Patna: Doctors of all the state-run hospitals in the state – including Patna Medical College and Hospital (PMCH), Nalanda Medical College and Hospital (NMCH) in Patna – didn’t provide services to outpatient and indoor wings of hospitals on Saturday, as part of a day-long pen-down strike called by the state chapter of Indian Medical Association (IMA) to protest against the National Medical Commission (NMC) Bill.
The state chapter of IMA organised the protest on a call given by the national unit of IMA. Doctors associated with Bihar Health Services Association (NHSA), Bihar State Contract Dental Association (BSCDA) and IMA students’ wing supported state IMA’s strike.
Emergency services, however, were not hit.
“The NMC Bill has provisions for formation of National Medical Commission, which is supposed to replace the Medical Council of India (MCI). The new bill proposes to induct non-medical persons, such as IAS officials, into NMC. Presently, doctors have the right to vote while electing the medical council. Any registered medical practitioner in the country can contest for elections.
However, this system will get scrapped with the formation of the new body. This is one of the reasons why IMA is protesting against the bill. The formation of National Medical Commission would also allow practitioners of alternative medicines, such as homeopathy and ayurveda, to practice modern medicine after attending a 6-month-long bridge course. This will have serious implications on the health of people because of which IMA is protesting,” IMA state secretary Brajnandan Kumar said.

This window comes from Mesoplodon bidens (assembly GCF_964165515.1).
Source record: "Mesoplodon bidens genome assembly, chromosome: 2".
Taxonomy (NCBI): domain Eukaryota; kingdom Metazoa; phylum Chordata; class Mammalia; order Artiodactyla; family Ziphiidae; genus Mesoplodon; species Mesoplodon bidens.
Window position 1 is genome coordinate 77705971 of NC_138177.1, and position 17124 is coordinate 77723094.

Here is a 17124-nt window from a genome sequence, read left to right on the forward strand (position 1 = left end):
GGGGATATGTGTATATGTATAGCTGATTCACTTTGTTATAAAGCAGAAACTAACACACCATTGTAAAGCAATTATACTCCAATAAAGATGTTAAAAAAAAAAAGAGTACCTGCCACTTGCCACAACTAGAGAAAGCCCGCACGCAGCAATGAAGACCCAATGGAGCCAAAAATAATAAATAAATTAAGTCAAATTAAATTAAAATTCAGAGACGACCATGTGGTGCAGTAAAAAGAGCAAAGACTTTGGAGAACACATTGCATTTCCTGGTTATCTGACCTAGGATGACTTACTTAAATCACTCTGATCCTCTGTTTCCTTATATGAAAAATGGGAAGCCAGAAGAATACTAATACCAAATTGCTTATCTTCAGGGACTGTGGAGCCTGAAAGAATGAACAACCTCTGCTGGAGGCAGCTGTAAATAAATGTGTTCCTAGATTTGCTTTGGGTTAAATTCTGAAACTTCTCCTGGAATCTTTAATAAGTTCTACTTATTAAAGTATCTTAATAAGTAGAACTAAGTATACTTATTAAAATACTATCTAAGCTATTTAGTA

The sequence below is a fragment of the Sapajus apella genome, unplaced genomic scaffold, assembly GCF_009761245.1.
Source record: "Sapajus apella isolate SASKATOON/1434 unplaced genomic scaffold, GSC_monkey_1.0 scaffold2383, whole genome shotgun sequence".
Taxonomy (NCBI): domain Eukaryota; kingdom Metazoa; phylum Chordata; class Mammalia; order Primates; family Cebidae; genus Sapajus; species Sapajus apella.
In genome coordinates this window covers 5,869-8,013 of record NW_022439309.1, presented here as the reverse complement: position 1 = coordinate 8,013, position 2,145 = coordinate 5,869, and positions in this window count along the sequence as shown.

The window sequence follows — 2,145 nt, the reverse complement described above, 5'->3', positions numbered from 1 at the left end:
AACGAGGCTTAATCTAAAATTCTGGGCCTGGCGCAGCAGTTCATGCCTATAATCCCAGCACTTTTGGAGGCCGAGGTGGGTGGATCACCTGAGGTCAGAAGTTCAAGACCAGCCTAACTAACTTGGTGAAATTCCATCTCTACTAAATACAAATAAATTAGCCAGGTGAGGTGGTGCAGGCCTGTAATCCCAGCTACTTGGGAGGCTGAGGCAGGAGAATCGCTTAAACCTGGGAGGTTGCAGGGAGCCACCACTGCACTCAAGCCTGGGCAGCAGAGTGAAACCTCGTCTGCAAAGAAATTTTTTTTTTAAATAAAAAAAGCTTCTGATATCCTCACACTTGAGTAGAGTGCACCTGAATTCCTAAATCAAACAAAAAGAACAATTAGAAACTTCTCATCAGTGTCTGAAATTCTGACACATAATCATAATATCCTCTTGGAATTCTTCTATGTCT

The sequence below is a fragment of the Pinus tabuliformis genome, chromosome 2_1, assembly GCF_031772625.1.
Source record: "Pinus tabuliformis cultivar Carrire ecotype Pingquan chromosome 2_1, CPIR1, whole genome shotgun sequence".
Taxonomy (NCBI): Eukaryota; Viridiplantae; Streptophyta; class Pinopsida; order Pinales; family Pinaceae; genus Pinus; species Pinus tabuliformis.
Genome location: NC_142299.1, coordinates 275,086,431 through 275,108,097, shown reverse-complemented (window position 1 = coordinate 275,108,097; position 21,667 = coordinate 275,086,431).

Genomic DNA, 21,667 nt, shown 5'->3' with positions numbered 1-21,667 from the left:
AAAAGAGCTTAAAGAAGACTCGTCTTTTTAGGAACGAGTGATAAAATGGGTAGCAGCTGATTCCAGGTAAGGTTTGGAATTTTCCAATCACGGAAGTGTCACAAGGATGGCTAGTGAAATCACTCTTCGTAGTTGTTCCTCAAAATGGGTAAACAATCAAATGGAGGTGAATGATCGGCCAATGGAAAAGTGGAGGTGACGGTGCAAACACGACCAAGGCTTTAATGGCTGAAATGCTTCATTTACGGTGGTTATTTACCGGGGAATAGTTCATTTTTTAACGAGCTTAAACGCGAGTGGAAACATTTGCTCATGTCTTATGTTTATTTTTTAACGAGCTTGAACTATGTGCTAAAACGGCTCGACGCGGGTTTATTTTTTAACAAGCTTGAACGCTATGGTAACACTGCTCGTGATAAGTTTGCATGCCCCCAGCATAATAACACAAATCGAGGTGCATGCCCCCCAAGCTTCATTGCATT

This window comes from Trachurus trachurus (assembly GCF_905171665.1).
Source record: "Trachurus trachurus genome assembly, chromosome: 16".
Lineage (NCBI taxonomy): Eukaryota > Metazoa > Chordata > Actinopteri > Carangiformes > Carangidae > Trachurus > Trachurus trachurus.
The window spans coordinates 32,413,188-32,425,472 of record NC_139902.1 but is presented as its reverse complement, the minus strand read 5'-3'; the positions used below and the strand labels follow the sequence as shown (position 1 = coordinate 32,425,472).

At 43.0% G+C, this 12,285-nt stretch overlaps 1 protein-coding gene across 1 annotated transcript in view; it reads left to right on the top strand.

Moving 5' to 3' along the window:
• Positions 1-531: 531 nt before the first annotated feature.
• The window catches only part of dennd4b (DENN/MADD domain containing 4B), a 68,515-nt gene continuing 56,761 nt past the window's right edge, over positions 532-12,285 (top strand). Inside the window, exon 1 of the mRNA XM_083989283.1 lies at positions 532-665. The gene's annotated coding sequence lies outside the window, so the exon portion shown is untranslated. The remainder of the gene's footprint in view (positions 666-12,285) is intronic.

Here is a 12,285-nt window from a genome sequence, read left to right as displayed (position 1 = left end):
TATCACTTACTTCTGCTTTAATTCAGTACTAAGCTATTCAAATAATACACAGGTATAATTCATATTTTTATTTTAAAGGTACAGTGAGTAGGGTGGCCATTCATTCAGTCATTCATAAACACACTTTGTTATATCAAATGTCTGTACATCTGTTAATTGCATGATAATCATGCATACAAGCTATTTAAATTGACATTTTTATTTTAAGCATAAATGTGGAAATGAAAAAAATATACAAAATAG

Doctors were also protesting the provision in the NMC Bill that says the government would have the control of only 40 per cent of seats in private medical colleges. The remaining 60 per cent of seats would not be under the government’s control.
Junior doctors’ association president at PMCH, Vinay Kumar, said that apart from OPD and indoor, few planned surgeries were not carried out on Saturday while NMCH junior doctors’ association president Ravi Ranjan Kumar Raman said only a handful of the 25 planned surgeries were conducted on Saturday.
“In the orthopaedics department, only one out of 10 planned surgeries was carried out while one or two planned surgeries were carried out in the gynaecology department,” he said.
Patients who were not aware about the doctors’ pen-down strike faced problems.
Renu Devi, who went to the gynaecology department’s OPD for her routine ante-natal check, had to return disappointed. “The hospital should have made alternative arrangements for the strike. How can hospital services be affected when majority of people here depend on this hospital,” she asked.
Courtesy: The Telegraph